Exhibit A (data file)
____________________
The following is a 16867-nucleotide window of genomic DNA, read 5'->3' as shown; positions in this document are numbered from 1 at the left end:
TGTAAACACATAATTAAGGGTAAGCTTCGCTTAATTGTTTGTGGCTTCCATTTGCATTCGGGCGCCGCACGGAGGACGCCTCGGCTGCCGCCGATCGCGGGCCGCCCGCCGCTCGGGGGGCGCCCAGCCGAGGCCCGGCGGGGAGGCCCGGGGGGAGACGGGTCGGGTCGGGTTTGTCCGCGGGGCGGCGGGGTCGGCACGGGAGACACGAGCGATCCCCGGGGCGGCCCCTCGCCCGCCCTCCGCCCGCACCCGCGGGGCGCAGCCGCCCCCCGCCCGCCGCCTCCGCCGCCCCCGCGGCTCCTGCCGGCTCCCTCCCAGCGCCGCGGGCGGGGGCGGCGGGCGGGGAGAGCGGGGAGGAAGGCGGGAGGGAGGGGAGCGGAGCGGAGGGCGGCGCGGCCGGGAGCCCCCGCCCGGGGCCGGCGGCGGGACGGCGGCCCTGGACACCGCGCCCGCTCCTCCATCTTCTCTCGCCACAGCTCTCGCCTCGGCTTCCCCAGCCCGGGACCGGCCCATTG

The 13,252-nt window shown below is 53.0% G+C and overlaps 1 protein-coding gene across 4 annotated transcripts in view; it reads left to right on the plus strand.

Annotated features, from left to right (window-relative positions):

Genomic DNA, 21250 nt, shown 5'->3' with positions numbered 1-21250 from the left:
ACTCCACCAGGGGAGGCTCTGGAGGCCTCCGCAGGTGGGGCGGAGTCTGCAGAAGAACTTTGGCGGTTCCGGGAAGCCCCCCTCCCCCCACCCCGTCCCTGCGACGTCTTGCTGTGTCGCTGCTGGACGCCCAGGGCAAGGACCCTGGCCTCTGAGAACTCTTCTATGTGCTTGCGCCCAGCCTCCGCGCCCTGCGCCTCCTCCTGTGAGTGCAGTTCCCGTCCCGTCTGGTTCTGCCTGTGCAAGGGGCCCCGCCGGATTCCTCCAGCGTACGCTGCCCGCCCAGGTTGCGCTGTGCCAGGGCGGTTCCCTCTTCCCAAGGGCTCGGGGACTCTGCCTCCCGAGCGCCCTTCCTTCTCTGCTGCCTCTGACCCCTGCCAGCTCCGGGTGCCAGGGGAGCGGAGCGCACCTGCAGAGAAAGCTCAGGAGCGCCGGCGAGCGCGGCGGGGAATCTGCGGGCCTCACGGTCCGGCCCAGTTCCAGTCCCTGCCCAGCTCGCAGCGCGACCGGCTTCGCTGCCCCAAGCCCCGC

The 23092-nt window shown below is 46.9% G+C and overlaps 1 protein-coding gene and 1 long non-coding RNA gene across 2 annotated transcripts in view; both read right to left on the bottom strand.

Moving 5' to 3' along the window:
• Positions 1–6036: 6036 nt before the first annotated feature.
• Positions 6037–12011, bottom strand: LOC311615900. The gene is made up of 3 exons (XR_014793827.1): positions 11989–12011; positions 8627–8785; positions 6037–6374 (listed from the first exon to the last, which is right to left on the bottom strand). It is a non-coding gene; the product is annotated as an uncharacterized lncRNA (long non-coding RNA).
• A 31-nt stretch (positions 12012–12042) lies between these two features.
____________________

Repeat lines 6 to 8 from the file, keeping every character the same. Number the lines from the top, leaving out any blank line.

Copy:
ACTCCACCAGGGGAGGCTCTGGAGGCCTCCGCAGGTGGGGCGGAGTCTGCAGAAGAACTTTGGCGGTTCCGGGAAGCCCCCCTCCCCCCACCCCGTCCCTGCGACGTCTTGCTGTGTCGCTGCTGGACGCCCAGGGCAAGGACCCTGGCCTCTGAGAACTCTTCTATGTGCTTGCGCCCAGCCTCCGCGCCCTGCGCCTCCTCCTGTGAGTGCAGTTCCCGTCCCGTCTGGTTCTGCCTGTGCAAGGGGCCCCGCCGGATTCCTCCAGCGTACGCTGCCCGCCCAGGTTGCGCTGTGCCAGGGCGGTTCCCTCTTCCCAAGGGCTCGGGGACTCTGCCTCCCGAGCGCCCTTCCTTCTCTGCTGCCTCTGACCCCTGCCAGCTCCGGGTGCCAGGGGAGCGGAGCGCACCTGCAGAGAAAGCTCAGGAGCGCCGGCGAGCGCGGCGGGGAATCTGCGGGCCTCACGGTCCGGCCCAGTTCCAGTCCCTGCCCAGCTCGCAGCGCGACCGGCTTCGCTGCCCCAAGCCCCGC

The 23092-nt window shown below is 46.9% G+C and overlaps 1 protein-coding gene and 1 long non-coding RNA gene across 2 annotated transcripts in view; both read right to left on the bottom strand.

Moving 5' to 3' along the window: